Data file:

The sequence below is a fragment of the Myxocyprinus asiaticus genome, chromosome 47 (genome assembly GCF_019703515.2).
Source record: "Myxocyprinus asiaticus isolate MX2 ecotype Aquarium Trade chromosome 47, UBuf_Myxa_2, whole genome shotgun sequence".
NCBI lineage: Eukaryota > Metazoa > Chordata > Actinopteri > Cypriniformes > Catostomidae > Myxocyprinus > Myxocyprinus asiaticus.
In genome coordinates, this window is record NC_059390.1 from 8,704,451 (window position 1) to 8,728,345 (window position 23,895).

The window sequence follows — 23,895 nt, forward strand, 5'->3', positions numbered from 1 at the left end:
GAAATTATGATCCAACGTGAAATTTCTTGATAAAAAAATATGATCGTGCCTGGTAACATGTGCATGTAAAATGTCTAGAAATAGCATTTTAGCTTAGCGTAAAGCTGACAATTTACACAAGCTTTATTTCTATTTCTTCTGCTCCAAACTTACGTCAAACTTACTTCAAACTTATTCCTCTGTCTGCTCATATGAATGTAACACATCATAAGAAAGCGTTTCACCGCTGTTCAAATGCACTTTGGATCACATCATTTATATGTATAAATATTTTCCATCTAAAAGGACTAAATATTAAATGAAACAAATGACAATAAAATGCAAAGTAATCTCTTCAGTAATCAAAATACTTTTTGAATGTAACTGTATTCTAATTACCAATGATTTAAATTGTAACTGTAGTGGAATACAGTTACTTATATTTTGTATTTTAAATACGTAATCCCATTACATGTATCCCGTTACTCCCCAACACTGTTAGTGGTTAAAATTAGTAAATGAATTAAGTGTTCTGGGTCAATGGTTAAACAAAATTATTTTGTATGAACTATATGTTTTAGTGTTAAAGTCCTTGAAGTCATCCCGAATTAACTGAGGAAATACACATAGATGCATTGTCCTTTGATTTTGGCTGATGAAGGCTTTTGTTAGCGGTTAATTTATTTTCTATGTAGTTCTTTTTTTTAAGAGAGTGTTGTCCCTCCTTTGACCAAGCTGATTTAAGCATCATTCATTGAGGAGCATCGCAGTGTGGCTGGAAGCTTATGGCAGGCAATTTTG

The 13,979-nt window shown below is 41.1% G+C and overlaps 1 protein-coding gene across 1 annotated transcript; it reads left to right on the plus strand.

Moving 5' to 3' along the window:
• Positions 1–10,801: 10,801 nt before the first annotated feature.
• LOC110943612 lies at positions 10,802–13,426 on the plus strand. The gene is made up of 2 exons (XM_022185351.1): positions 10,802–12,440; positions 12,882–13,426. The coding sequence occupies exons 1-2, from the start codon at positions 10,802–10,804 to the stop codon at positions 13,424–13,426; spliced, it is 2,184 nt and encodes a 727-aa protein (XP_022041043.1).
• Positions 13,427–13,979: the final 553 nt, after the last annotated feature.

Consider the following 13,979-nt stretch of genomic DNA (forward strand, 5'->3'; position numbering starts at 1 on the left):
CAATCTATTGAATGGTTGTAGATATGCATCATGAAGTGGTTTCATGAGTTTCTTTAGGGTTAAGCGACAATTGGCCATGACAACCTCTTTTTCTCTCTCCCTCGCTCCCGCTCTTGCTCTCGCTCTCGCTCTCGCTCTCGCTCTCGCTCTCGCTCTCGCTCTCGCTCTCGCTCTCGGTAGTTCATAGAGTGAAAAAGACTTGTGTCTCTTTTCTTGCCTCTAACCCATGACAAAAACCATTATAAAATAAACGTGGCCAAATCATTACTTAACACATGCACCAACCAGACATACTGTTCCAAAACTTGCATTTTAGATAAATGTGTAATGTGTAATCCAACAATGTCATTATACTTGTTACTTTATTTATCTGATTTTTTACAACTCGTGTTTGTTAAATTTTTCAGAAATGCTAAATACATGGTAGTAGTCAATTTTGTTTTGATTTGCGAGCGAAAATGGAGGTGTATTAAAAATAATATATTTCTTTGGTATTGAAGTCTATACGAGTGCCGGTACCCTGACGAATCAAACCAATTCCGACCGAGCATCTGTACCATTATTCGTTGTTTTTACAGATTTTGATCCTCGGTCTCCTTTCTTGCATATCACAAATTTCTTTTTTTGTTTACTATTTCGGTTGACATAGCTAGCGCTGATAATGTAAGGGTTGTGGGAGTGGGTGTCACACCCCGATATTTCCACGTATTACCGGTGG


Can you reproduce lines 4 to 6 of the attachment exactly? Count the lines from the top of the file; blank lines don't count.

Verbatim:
In genome coordinates, this window is record NC_059390.1 from 8,704,451 (window position 1) to 8,728,345 (window position 23,895).

The window sequence follows — 23,895 nt, forward strand, 5'->3', positions numbered from 1 at the left end:
GAAATTATGATCCAACGTGAAATTTCTTGATAAAAAAATATGATCGTGCCTGGTAACATGTGCATGTAAAATGTCTAGAAATAGCATTTTAGCTTAGCGTAAAGCTGACAATTTACACAAGCTTTATTTCTATTTCTTCTGCTCCAAACTTACGTCAAACTTACTTCAAACTTATTCCTCTGTCTGCTCATATGAATGTAACACATCATAAGAAAGCGTTTCACCGCTGTTCAAATGCACTTTGGATCACATCATTTATATGTATAAATATTTTCCATCTAAAAGGACTAAATATTAAATGAAACAAATGACAATAAAATGCAAAGTAATCTCTTCAGTAATCAAAATACTTTTTGAATGTAACTGTATTCTAATTACCAATGATTTAAATTGTAACTGTAGTGGAATACAGTTACTTATATTTTGTATTTTAAATACGTAATCCCATTACATGTATCCCGTTACTCCCCAACACTGTTAGTGGTTAAAATTAGTAAATGAATTAAGTGTTCTGGGTCAATGGTTAAACAAAATTATTTTGTATGAACTATATGTTTTAGTGTTAAAGTCCTTGAAGTCATCCCGAATTAACTGAGGAAATACACATAGATGCATTGTCCTTTGATTTTGGCTGATGAAGGCTTTTGTTAGCGGTTAATTTATTTTCTATGTAGTTCTTTTTTTTAAGAGAGTGTTGTCCCTCCTTTGACCAAGCTGATTTAAGCATCATTCATTGAGGAGCATCGCAGTGTGGCTGGAAGCTTATGGCAGGCAATTTTG